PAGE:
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  • Roy Jamron
    Roy Jamron
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    The Cause of Liver Damage in People with Celiac Disease by Roy Jamron

    Celiac.com 05/31/2006 - I previously discussed how liver abnormalities are highly prevalent in celiac disease. Why damage to the liver occurs is unknown, and gluten toxicity and increased intestinal permeability have been proposed as factors. The following free full text article appearing in the current issue of Gastroenterology may shed light on why liver damage occurs in celiacs.

    Toll-like receptors (TLRs) reside on the surface of many cells which participate in the immune system. TLRs sense molecules present in pathogens but not the host, and when the immune system senses these molecules, chemicals are released which set off inflammatory and anti-pathogen responses. One class of molecules recognized by TLRs and common to most pathogenic bacteria is lipopolysaccharides (LPS).

    Gluten increases intestinal permeability in celiacs. The disruption of the intestinal barrier permits endotoxins, such as LPS, from gut bacteria to reach the portal vein of the liver triggering a TLR response from immune cells in the liver. Proinflammatory mediators are released cascading into the release of more chemicals leading to inflammation and liver damage. This may be the cause of liver damage in celiacs. Gluten itself could also trigger a liver immune response. Kupffer cells in the liver are capable of antigen presentation to T cells, along with liver dendritic cells, and could initiate a T cell response to gluten within the liver.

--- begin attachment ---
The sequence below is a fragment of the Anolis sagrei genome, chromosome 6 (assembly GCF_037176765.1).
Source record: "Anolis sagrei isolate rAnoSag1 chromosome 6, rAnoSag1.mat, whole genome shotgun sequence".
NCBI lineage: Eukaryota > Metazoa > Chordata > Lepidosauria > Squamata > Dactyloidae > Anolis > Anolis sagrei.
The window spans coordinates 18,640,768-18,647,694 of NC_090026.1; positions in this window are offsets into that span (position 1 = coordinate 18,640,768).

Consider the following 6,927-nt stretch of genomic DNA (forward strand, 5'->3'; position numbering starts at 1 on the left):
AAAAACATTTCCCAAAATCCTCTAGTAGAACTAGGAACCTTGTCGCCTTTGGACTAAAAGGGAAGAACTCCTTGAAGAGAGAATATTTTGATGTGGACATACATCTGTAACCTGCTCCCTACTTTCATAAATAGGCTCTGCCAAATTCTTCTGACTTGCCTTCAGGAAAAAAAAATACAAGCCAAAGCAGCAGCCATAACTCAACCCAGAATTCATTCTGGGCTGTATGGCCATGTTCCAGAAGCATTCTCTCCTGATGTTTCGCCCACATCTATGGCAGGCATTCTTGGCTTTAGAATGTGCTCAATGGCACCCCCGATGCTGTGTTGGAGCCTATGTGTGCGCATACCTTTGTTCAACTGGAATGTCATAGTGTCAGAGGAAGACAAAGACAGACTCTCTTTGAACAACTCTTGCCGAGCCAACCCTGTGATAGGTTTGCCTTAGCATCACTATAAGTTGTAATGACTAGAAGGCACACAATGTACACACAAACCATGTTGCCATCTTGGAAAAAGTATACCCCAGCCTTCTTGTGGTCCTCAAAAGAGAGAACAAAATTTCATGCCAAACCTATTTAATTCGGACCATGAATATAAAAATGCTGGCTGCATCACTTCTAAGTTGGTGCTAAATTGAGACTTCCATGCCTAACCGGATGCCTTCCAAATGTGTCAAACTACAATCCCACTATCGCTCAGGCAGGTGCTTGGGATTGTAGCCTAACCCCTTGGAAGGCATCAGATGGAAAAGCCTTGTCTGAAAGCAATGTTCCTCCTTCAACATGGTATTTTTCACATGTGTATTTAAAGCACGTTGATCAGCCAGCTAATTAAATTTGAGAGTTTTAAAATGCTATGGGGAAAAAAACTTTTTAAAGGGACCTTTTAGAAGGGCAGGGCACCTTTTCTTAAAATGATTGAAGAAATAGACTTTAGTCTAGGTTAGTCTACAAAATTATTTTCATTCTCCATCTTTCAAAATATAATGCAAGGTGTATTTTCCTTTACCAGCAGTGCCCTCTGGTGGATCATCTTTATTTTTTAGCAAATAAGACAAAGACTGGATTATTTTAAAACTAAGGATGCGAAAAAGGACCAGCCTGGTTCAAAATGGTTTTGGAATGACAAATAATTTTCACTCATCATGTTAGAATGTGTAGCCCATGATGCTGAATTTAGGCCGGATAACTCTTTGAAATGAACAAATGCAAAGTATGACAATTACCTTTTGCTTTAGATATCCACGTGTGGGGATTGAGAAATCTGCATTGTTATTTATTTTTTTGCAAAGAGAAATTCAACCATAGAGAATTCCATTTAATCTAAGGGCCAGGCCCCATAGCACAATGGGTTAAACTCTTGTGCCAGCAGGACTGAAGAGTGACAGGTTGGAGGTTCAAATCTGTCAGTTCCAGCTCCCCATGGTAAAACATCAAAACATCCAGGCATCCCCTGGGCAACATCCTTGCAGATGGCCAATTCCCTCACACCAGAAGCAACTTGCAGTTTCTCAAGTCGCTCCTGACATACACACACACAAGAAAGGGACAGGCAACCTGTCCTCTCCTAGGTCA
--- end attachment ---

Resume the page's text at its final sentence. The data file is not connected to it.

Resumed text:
The following article is somewhat technical, but discusses the role of various liver cells involved in the immune process and how intestinal permeability and TLRs contribute to liver injury. The article is a good read and provides valuable information about the liver I have not seen elsewhere.

    Gastroenterology Volume 130, Issue 6, Pages 1886-1900 (May 2006)
    Toll-Like Receptor Signaling in the Liver
    Robert F. Schwabe, Ekihiro Seki, David A. Brenner

    Free Full Text:
    http://www.gastrojournal.org/article/PIIS0016508506000655/fulltext


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    This article has been so insightful and I am so grateful for someone like Roy S. Jamron for putting so much effort and research into this disease process. The doctors were baffled why my daughters liver enzymes were elevated. Thanks to this article I have been given clarity and hope. Thank you.

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  • About Me

    Roy S. Jamron holds a B.S. in Physics from the University of Michigan and an M.S. in Engineering Applied Science from the University of California at Davis, and independently investigates the latest research on celiac disease and related disorders.

  • Related Articles

    Scott Adams
    Gastroenterology 2002;122:881-888.